You described me throughout most of my adult life, prior to my surgery. I threw things, cut, raged, flipped out, ate, drank, cut some more, hit, threw temper tantrums galore. Only with the help of a therapist and psychiatric meds did I get some stability, which I can throw away in a new York minute by drinking again.
Trust is a huge issue for me. I have seen the same therapist for almost 20 years. Took me 14 years to trust him enough that I would cry in front of him. I still believe he will abandon me, and drop me as his patient if I don't get better, or start drinking. I have even lashed out at him, in a drunken rage, on his voicemail.
My diagnoses include binge eating disorder, alcoholism, borderline personality disorder and bipolar disorder. What has helped me, medication, intensive psychotherapy, active participation in outpatient treatment for both the eating disorder, (pre-op) and alcoholsim (for the past year), as well as regular attendance at Alcoholics Anonymous meetings.
If you truly want to get better, you will have to do things differently than you do them now. It will mean not always getting things you want when you want them. I might mean giving up addictions, like alcohol and nicotine. It will also mean taking the risk of participating in psychotherapy again. I speak from personal experience.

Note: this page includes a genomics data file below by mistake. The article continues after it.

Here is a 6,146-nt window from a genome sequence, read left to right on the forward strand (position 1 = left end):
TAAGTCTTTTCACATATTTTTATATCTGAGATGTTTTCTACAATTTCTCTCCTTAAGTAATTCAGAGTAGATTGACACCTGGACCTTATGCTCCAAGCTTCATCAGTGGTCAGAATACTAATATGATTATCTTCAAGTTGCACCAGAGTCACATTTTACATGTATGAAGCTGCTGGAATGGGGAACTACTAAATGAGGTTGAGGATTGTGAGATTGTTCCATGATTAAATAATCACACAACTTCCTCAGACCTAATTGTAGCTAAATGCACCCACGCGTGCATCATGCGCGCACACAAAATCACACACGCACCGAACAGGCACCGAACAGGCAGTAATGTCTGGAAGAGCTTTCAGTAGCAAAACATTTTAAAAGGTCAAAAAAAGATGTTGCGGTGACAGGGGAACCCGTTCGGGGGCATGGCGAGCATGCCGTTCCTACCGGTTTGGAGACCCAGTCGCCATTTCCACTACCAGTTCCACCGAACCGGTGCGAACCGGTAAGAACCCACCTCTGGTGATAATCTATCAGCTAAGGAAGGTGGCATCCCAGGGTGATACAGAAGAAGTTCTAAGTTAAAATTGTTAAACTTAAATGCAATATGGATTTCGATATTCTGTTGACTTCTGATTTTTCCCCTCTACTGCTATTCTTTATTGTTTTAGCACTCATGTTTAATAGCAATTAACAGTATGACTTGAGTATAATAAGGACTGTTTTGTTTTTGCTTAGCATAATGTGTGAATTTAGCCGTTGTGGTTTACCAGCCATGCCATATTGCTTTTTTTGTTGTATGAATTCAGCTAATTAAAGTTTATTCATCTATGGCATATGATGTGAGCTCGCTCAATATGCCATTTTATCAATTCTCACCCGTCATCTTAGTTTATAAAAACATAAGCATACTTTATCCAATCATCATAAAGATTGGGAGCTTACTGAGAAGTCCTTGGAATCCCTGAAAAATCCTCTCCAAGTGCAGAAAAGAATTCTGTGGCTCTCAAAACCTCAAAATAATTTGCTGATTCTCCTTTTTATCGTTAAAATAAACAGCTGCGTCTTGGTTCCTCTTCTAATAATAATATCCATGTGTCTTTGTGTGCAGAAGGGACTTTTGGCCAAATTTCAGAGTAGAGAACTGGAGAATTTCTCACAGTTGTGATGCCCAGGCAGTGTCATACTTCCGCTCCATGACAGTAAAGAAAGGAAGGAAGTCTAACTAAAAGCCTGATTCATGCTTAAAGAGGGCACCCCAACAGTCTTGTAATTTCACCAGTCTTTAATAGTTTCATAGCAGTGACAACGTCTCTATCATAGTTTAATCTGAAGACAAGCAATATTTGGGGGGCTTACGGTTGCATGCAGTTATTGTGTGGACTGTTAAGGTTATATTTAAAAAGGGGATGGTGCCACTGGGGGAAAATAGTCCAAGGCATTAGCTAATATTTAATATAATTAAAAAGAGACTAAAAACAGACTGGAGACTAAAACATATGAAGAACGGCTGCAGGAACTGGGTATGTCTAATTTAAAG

Because of my outrageous behavior, I lost my marriage, and hurt my children terribly. Thank God they have forgiven me, and care about me now. But, in my outrageous acting out, I got myself into over $60,000 of credit card debt, which I am now in bankruptcy for. I also participated in sexual acting out for several years after my divorce.
I am not proud of any of that. It has brought me deep shame, especially because I am now a psychotherapist myself at a psychiatric hospital. I was able to go to graduate school and earn a Masters in Social Work. I hear my therapist constantly saying, "Physician, Heal Thyself." I can lose my social work license if I keep drinking, not to mention the risks I take of possibly driving under the influence.
I am concerned for you, because I vaguely remember you posting on the PA Forum, and not being happy with some of the responses you received. I hope you are able to take honest feedback, as that is what I am about. I speak from my own pain, and experience. I learned some tough lessons, and after my husband walked out, I had to take an honest look at my behavior and realize that I was nothing more than a spoiled child, and at the age of 44, that is humiliating. When my own children behaved more maturely, and more rationally than me, I knew I had to grow up and take responsibility for myself.
Seek always to do some good, somewhere. Every man has to seek in his own way to realize his true worth. You must give some time to your fellow man. For remember, you don't live in a world all your own. Your brothers are here too.